(Source): BuddhaSasana: Concise Pali-English Dictionary

Vāsi, (f.) (cp. Sk. vāśī) 1. a sharp knife, axe, hatchet, adze (often combd with pharasu) J. I, 32, 199; II, 274; III, 281; IV, 344; Miln. 383; 413; DhA. I, 178 (tikhiṇā vāsiyā khaṇḍâkhaṇḍikaṃ chinditvā: cutting him up piecemeal with a sharp knife); KhA 49. —°jaṭa handle of a mason’s adze Vin. IV, 168; S. III, 154; A. IV, 127.—2. a razor J. I, 65; II, 103; III, 186, 377. (Page 610)

— or —

Vasī°, is the composition form of vasa in combn with roots kṛ and bhū, e.g. °kata made dependent, brought into somebody’s power, subject(ed) Th. 2, 295 (=vasavattino katvā, pl.); Sn. 154; cp. BSk. vaśīkṛta Jtm 213. See also vasagata.—°katvā having overcome or subjected Sn. 561 (=attano vase vattetvā SnA 455). Metricausâ as vasiṃ karitvā at Sn. 444.—°bhāva state of having power, mastery Nd2 466 (balesu); Pug. 14 (in same passage, but reading phalesu), expld at PugA 189 (with v. l. SS balesu!) as “ciṇṇa-vasī-bhāva”; Kvu 608 (implies balesu); Miln. 170. Cp. BSk. bala-vaśī-bhāva MVastu III, 379. See also ciṇṇa.—°bhūta having become a master (over), mastering S. I, 132; Miln. 319; cp. MVastu I. 47 & 399 vaśībhūta.—The same change of vasa° to vasī° we find in combn vasippatta (vasī+ppatta), q. v. under vasi°. (Page 605)

— or —

Vasi°, is the shortened form of vasī° (=vasa) in combns °ppatta one who has attained power, mastering: only in phrase ceto-vasippatta A. II, 6; III, 340; Miln. 82; cp. BSk. vaśiprāpta Divy 210, 546;— and °ppatti mastership, mastery Vism. 190 (appanā+). (Page 605)

(Source): Sutta: The Pali Text Society's Pali-English Dictionary
Pali book cover
context information

Pali is the language of the Tipiṭaka, which is the sacred canon of Theravāda Buddhism and contains much of the Buddha’s speech. Closeley related to Sanskrit, both languages are used interchangeably between religions.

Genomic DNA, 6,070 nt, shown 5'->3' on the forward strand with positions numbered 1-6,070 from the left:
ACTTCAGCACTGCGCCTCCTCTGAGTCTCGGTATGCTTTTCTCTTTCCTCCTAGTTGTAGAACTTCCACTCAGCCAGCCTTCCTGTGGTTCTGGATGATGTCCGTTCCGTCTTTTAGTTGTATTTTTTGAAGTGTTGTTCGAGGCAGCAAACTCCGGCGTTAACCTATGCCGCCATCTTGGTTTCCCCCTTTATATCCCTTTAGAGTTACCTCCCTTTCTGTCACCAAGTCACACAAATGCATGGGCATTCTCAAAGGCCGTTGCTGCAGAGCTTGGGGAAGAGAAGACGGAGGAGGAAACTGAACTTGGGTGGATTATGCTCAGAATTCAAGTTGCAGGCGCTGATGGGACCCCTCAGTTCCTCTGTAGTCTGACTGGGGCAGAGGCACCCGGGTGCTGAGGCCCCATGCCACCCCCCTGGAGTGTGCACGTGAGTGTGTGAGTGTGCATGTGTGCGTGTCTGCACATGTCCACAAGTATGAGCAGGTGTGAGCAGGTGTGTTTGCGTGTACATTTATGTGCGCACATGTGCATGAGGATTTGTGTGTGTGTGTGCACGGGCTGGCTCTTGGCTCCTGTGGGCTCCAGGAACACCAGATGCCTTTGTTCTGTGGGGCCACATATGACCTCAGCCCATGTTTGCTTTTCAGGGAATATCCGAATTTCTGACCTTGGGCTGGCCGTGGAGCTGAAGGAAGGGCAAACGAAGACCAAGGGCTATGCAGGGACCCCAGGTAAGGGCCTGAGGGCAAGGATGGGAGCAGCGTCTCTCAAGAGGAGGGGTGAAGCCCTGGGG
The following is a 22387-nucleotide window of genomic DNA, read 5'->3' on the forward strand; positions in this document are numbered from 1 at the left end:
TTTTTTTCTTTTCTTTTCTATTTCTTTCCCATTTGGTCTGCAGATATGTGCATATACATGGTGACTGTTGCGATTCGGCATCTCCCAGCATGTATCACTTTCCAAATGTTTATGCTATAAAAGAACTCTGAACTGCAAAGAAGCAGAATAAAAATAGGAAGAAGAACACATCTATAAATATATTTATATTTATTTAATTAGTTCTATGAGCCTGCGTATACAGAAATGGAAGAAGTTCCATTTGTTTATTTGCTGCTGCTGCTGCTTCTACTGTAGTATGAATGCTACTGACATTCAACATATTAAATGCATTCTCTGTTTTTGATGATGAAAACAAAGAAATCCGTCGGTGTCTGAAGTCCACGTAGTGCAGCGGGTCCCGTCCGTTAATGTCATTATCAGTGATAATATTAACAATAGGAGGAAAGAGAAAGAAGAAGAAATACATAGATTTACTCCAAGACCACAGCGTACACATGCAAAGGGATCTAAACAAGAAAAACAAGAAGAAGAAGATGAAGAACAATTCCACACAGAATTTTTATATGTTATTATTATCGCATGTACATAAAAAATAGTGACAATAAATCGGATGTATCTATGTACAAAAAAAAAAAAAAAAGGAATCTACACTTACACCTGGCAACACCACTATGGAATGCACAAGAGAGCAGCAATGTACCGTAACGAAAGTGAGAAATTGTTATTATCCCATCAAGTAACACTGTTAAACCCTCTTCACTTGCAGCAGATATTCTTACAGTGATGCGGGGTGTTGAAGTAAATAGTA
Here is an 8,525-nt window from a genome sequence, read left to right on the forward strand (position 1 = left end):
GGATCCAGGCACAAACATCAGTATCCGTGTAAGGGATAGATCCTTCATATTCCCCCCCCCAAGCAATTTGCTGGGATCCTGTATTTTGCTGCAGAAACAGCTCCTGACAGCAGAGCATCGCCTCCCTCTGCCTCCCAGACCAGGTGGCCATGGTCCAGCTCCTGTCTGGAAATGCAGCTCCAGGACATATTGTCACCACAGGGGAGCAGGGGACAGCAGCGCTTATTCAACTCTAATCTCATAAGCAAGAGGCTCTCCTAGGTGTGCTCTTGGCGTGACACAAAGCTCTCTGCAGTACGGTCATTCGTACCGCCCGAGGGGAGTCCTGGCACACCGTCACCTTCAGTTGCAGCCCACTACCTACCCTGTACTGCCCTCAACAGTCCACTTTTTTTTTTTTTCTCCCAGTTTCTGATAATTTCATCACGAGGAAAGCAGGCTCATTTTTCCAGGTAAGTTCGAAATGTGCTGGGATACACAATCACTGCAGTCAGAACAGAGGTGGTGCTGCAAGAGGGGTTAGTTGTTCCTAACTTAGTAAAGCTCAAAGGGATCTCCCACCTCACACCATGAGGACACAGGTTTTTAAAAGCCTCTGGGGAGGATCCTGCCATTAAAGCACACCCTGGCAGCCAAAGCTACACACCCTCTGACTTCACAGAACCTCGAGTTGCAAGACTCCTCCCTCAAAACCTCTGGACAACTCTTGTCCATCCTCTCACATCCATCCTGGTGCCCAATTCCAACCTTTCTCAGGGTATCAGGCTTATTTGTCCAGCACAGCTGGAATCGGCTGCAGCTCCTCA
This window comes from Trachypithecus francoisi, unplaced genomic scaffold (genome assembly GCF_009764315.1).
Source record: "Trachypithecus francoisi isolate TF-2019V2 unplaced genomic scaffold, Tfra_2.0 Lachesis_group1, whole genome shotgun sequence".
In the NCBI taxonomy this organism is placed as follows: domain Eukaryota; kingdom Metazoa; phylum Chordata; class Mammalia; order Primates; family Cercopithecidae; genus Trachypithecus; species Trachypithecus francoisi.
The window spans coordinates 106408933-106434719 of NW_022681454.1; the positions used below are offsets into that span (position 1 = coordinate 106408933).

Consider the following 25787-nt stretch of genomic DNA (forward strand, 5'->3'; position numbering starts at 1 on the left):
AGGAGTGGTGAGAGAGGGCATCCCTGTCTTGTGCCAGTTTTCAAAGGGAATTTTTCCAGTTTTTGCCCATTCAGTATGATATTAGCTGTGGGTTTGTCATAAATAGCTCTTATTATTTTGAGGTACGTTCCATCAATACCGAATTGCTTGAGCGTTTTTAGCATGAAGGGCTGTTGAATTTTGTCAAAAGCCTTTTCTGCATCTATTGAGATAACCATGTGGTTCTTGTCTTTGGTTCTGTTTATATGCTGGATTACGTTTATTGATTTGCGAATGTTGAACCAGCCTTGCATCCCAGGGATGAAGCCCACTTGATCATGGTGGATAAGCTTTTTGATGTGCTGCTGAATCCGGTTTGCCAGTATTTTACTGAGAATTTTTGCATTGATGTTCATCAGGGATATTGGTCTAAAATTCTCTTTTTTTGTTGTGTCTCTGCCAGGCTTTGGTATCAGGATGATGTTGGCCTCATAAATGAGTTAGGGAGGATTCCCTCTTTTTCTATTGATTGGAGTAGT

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Marathi-English dictionary

[Vasi in Marathi glossaries]

vaśī (वशी).—f The name of a saltwater-fish.

--- OR ---

vaśī (वशी).—a S Of subdued passions. 2 Subject unto.

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vāsī (वासी).—a (S) That inhabits or dwells in, on, at. In comp. as vanavāsī, paradēśavāsī, kailāsavāsī, gṛha- vāsī, vṛkṣavāsī.

(Source): DDSA: The Molesworth Marathi and English Dictionary

vaśī (वशी).—a Of subdued passions.

--- OR ---

vāsī (वासी).—a That inhabits or dwells in, on at.

(Source): DDSA: The Aryabhusan school dictionary, Marathi-English
context information

Marathi is an Indo-European language having over 70 million native speakers people in (predominantly) Maharashtra India. Marathi, like many other Indo-Aryan languages, evolved from early forms of Prakrit, which itself is a subset of Sanskrit, one of the most ancient languages of the world.

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Sanskrit-English dictionary

[Vasi in Sanskrit glossaries]

Vaśi (वशि).—

1) Subjugation.

2) Fascinating, bewitching. -n. Subjection.

Derivable forms: vaśiḥ (वशिः).

--- OR ---

Vasi (वसि).—[vas-in Uṇ.4.151]

1) Clothes.

2) A dwelling, an abode.

Derivable forms: vasiḥ (वसिः).

--- OR ---

Vāśi (वाशि).—Fire, the god of fire.

Derivable forms: vāśiḥ (वाशिः).

--- OR ---

Vāśī (वाशी).—Ved.

1) Roaring, crying.

2) A weapon in general (such as an axe, spear &c.); also written वासी (vāsī); सकीलकवचाः सर्वे वासीवृक्षादनान्विताः (sakīlakavacāḥ sarve vāsīvṛkṣādanānvitāḥ) Mb.5.155.8.

3) Voice, speech.

4) A war-cry.

--- OR ---

Vāsi (वासि).—m., f. [vas-iñ Uṇ.4.136] An adze, a small hatchet, chisel; जीवितं मरणं चैव नाभिनन्दन्न च द्विषन् । वास्यैकं तक्षतो बाहुं चन्दनेनैकमुक्षतः (jīvitaṃ maraṇaṃ caiva nābhinandanna ca dviṣan | vāsyaikaṃ takṣato bāhuṃ candanenaikamukṣataḥ) || Mb.12.9.25;1.119.15. -m. Dwelling, abiding.

Derivable forms: vāsiḥ (वासिः).

--- OR ---

Vāsī (वासी).—f. See वाशी (vāśī).

(Source): DDSA: The practical Sanskrit-English dictionary
context information

Sanskrit, also spelled संस्कृतम् (saṃskṛtam), is an ancient language of India commonly seen as the grandmother of the Indo-European language family. Closely allied with Prakrit and Pali, Sanskrit is more exhaustive in both grammar and terms and has the most extensive collection of literature in the world, greatly surpassing its sister-languages Greek and Latin.